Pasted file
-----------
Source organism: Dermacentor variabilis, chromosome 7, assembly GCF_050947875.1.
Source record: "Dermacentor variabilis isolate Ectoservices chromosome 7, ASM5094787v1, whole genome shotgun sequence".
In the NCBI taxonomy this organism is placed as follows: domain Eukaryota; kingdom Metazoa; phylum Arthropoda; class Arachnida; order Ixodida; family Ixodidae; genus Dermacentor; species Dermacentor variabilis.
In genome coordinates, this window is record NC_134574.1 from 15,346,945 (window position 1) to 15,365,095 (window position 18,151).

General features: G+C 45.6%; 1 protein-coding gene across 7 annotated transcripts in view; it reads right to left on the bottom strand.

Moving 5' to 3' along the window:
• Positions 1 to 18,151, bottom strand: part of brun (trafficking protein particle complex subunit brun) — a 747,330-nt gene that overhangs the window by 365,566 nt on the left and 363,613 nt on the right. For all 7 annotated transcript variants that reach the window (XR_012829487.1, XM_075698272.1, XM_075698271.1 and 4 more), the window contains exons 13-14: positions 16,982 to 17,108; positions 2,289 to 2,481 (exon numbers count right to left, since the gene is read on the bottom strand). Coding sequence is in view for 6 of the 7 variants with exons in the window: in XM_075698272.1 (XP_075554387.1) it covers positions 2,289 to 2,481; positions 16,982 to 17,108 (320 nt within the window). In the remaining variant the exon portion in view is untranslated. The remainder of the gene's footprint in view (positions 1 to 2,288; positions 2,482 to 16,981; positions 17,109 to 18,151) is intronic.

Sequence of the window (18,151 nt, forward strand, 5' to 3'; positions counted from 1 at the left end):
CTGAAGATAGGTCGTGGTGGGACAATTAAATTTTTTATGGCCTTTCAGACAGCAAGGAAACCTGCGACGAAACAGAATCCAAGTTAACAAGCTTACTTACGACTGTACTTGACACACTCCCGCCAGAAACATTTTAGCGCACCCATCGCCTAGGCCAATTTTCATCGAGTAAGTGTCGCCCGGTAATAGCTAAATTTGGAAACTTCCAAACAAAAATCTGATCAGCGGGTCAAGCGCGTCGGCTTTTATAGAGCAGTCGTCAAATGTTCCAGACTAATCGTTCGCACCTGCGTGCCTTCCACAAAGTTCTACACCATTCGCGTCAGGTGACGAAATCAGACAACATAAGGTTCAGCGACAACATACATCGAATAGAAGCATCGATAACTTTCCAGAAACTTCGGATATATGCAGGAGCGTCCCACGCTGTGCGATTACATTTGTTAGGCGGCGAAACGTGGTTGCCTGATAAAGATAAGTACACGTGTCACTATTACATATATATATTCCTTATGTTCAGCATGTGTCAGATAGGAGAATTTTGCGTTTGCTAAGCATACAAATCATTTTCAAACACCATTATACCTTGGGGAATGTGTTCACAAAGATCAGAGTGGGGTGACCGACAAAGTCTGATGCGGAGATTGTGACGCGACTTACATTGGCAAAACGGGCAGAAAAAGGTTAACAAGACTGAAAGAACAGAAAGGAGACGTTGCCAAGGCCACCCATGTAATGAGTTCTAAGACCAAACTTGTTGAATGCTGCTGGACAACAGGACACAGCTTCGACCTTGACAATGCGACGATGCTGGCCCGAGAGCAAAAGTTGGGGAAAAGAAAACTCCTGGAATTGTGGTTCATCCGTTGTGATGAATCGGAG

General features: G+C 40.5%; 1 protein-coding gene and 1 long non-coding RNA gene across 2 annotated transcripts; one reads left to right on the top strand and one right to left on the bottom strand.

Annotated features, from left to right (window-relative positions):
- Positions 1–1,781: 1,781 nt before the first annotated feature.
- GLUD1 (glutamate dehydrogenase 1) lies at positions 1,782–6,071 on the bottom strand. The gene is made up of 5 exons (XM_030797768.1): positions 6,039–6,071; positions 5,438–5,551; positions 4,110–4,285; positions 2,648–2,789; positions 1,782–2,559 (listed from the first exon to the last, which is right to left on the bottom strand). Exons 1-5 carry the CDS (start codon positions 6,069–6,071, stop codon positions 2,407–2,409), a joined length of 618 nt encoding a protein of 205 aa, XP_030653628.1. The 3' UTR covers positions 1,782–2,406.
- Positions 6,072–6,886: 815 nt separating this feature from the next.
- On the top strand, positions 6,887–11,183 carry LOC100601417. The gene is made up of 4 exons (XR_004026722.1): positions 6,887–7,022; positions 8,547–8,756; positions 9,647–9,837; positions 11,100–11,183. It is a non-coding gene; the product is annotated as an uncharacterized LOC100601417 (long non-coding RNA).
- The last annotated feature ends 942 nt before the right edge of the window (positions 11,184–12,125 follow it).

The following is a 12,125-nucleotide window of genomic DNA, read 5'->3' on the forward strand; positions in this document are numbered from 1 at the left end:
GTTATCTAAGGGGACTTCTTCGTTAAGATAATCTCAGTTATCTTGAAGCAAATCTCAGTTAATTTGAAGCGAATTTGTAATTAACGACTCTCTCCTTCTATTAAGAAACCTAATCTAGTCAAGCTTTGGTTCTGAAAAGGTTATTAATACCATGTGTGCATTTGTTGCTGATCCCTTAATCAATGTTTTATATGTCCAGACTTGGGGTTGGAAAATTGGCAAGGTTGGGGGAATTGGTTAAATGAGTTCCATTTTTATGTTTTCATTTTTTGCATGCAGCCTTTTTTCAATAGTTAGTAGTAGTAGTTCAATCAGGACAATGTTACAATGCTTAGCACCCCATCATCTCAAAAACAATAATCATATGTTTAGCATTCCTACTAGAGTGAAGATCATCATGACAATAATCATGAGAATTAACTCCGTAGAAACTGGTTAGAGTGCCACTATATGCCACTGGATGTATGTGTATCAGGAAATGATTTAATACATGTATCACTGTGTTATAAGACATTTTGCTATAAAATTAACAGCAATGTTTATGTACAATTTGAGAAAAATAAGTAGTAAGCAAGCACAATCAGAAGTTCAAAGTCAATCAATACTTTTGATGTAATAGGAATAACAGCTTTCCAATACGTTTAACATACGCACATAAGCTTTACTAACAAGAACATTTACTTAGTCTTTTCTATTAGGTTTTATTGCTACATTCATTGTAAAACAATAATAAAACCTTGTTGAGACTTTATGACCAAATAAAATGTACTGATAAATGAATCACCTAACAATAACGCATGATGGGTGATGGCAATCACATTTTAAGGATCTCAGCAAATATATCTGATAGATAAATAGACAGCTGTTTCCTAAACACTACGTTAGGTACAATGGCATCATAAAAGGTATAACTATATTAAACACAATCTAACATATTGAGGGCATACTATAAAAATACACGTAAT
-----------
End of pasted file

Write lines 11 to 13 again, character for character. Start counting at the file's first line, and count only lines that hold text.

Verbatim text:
Annotated features, from left to right (window-relative positions):
- Positions 1–1,781: 1,781 nt before the first annotated feature.
- GLUD1 (glutamate dehydrogenase 1) lies at positions 1,782–6,071 on the bottom strand. The gene is made up of 5 exons (XM_030797768.1): positions 6,039–6,071; positions 5,438–5,551; positions 4,110–4,285; positions 2,648–2,789; positions 1,782–2,559 (listed from the first exon to the last, which is right to left on the bottom strand). Exons 1-5 carry the CDS (start codon positions 6,069–6,071, stop codon positions 2,407–2,409), a joined length of 618 nt encoding a protein of 205 aa, XP_030653628.1. The 3' UTR covers positions 1,782–2,406.